Ready or Not - Succession Planning

Dear Coach,

Next to my family, my business has been my passion for 40 years. In return, it feathered the nest and put two kids through college. I retire in one year and will be comfortable, but if the company is run right, it could give my wife and me the money to do whatever we want. 

I always thought my kids would take it over but am just now realizing that that may have been an empty dream.

My daughter is at least blatant about her lack of interest. She does work in the company but is only working for me to produce an income for her family and pay her tuition in graduate school. She will soon be credentialed to do something completely different and plans to leave as quickly as she finds a job in her new field.

This infuriates me because she is a cracker jack manager and knows our business inside-out. I always hoped she’d catch my passion and so have put a lot into making her tow the line and really learn how to succeed in our industry. As graduation day nears, I find I can barely look her in the eye.

My son says he wants to take over the business but when he says it, I can see the dollar signs pop up in his eyeballs. He’s told everyone that when I’m gone, he’ll be the boss and a recent golf game with a retiree tipped me off to the fact that most of the company either resents him or are afraid of him.

He uses his blood tie with me to make them do things and has a reputation for being lazy and taking credit for others’ work. He was like that in college too – he barely passed most of his courses but he had a great time and has lots of friends to show for my money. He uses his contacts to sell for us but I always thought he’d grow up and then I could teach him the rest of the business.

I figure I have twelve months to figure out how to replace myself but every time I realize neither kid is a good choice, I get too mad to do anything productive. 

Suggestions? I’ll be retiring –

- Ready or Not

Dear Ready,

When I first read your story, I sighed mightily and promised myself to a do a column on succession planning. Then I read your letter again.

You have done your succession planning.

You are very clear that your daughter is executive material and your son, while good at sales, is not. And – you’ve invested your energy accordingly. So now the real puzzle – why is she leaving and why is your son announcing his imminent promotion when that was never your intent?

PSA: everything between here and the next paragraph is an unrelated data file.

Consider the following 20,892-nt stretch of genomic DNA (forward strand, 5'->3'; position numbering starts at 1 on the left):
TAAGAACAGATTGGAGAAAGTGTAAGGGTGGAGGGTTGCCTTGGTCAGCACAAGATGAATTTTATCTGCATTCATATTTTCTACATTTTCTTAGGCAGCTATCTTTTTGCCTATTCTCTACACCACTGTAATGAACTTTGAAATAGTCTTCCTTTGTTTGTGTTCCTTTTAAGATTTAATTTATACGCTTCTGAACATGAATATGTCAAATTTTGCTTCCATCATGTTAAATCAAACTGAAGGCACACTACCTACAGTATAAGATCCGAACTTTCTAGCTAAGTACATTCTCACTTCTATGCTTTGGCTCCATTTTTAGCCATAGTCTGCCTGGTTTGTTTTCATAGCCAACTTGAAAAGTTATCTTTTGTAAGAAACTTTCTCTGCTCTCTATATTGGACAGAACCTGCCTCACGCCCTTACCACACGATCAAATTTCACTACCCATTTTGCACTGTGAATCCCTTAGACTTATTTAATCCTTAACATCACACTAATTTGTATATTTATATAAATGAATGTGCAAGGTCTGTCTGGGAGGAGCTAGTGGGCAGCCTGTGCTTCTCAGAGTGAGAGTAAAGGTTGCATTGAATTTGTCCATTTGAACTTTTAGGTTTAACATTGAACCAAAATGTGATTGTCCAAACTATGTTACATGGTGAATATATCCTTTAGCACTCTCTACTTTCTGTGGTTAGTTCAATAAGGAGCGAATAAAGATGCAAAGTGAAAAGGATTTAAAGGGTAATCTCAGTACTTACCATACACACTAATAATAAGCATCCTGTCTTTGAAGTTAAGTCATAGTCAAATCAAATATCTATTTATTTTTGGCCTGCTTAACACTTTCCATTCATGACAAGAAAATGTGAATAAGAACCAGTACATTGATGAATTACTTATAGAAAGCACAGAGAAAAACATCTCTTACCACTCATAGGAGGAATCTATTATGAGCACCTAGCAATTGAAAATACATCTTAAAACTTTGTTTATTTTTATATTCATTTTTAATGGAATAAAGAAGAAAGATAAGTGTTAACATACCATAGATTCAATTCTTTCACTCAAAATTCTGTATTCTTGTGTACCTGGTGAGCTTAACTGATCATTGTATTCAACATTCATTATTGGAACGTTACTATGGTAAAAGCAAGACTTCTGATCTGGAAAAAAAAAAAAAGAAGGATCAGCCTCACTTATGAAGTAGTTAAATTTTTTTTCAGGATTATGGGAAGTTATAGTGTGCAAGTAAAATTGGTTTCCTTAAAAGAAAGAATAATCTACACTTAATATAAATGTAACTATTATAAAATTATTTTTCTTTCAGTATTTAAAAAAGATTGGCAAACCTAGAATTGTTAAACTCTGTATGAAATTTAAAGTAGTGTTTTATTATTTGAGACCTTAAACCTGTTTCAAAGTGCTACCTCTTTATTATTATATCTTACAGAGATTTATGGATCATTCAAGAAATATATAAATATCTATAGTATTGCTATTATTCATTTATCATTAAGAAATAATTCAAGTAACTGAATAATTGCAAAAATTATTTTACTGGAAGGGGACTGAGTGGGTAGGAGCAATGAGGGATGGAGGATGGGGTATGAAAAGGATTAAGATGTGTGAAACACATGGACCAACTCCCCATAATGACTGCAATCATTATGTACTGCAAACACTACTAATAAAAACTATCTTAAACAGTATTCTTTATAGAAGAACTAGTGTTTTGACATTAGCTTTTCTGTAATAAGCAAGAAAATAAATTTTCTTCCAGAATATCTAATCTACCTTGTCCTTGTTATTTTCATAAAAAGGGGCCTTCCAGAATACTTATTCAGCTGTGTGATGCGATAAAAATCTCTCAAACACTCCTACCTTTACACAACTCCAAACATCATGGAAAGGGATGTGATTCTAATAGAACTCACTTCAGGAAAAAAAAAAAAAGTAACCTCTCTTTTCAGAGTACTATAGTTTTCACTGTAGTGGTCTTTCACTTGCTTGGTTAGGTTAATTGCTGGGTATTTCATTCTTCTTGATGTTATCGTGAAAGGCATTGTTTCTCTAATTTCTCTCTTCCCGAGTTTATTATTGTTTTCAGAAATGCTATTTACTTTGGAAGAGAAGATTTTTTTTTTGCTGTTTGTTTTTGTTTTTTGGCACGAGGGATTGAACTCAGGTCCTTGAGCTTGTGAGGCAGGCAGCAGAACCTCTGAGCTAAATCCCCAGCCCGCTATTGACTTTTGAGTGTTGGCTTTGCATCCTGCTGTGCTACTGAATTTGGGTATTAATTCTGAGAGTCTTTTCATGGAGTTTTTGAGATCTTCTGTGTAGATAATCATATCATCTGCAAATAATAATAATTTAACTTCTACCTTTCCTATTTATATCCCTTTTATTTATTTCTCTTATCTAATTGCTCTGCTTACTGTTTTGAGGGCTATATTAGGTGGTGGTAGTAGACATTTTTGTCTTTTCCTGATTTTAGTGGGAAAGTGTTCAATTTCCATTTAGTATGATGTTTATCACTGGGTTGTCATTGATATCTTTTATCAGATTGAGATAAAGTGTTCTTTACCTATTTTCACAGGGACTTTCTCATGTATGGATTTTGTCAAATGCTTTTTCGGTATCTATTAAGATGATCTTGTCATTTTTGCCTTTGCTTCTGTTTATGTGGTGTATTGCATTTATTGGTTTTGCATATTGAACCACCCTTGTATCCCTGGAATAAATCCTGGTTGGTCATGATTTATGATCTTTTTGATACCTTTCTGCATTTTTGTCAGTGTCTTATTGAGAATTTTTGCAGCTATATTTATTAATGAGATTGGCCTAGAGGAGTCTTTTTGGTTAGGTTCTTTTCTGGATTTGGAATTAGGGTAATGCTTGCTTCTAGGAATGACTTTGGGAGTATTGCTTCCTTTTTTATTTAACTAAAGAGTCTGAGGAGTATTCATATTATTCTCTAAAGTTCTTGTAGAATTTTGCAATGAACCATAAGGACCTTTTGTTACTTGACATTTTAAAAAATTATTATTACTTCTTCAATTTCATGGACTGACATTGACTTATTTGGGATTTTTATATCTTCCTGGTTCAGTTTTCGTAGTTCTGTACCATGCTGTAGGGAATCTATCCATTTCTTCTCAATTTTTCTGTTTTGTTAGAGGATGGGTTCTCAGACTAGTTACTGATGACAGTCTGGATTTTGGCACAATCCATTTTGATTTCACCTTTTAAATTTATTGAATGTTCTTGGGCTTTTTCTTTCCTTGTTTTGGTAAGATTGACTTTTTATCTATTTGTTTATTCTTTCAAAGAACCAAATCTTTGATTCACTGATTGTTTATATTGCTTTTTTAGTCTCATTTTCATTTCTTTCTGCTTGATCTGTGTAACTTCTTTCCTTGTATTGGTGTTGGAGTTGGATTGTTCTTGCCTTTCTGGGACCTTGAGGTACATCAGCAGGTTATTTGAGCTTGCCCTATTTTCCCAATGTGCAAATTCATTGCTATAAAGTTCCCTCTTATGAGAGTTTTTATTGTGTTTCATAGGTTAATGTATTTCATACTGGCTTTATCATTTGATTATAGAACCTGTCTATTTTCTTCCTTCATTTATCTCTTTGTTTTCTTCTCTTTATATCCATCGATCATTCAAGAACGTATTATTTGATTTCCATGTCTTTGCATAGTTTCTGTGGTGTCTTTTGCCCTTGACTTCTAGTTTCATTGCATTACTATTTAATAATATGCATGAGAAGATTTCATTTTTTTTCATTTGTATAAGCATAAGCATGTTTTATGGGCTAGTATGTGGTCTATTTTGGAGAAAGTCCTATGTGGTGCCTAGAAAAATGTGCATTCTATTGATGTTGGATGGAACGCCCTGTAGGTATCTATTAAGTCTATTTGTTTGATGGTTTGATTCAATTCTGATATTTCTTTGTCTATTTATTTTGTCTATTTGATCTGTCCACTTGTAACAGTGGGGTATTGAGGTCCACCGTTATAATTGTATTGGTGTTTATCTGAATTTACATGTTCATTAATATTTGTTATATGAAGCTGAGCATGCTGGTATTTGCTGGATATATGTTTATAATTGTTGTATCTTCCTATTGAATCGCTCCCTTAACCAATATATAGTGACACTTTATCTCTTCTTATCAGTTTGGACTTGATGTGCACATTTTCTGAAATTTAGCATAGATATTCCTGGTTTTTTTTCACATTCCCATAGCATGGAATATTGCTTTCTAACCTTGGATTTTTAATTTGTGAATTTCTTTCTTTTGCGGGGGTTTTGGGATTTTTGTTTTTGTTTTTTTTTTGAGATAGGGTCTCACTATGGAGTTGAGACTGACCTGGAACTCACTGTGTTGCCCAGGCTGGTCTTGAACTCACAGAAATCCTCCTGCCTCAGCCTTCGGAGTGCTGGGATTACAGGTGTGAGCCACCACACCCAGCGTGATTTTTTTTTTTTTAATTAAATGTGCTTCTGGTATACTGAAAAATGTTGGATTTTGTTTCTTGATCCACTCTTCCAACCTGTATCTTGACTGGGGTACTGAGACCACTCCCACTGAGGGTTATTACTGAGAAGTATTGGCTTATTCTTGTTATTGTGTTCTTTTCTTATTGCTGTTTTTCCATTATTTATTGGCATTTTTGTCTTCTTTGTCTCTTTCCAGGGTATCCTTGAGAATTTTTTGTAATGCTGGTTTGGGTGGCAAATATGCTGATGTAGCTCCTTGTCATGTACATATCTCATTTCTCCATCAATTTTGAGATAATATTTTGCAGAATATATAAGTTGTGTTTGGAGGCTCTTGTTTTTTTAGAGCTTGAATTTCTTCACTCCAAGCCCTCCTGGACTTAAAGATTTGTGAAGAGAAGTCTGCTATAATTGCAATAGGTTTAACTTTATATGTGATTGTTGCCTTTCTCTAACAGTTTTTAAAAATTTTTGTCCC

I wonder about the extent to which you have sat them both down and discussed the firm’s leadership needs over the long run and how you see their competencies within that context. If you haven’t, it is not too late.

I’d also recommend privately asking Daughter to enumerate her reasons for leaving. Be ready to hear some difficult things. To prevent getting defensive, acknowledge where you might have done things differently and do not argue about what she has experienced.

Does she have the impression that despite her steadfastness and hard work, you’ll be turning over the reins to Son? If indeed she believes staying would mean she’d do the work and he’d get the credit, it’s up to you to straighten it out.

Is she willing to work with Son and, bluntly, do you both think it feasible? If yes, options include naming him as VP of Marketing and her - President and General Manager. Fashion a transition plan that will lever you out of the top leadership seat and her into it and create some fail safes to protect her authority.

If she refuses to work with him, then you need to consider letting him go (you certainly have grounds if your retiree’s tip is accurate) and keeping her on.

Many parents worry about equity with two offspring so you may wish to consider a “share” of the company profit as recognition for his bringing in clients over the years but if he can sell, he can sell anywhere. Your goal is to leave the company in competent hands – for everyone’s sake – and it would be terrific if your work to prepare your daughter to take over was not in vain.

If I’m wrong – and Daughter is leaving because her heart belongs to her new field – you still have time to find a buyer for your firm or to hire a General Manager and prepare him or her to assume leadership (or both) on that magic day when you become the “former, now retired President” of the company. 

Good Luck and Happy Retirement!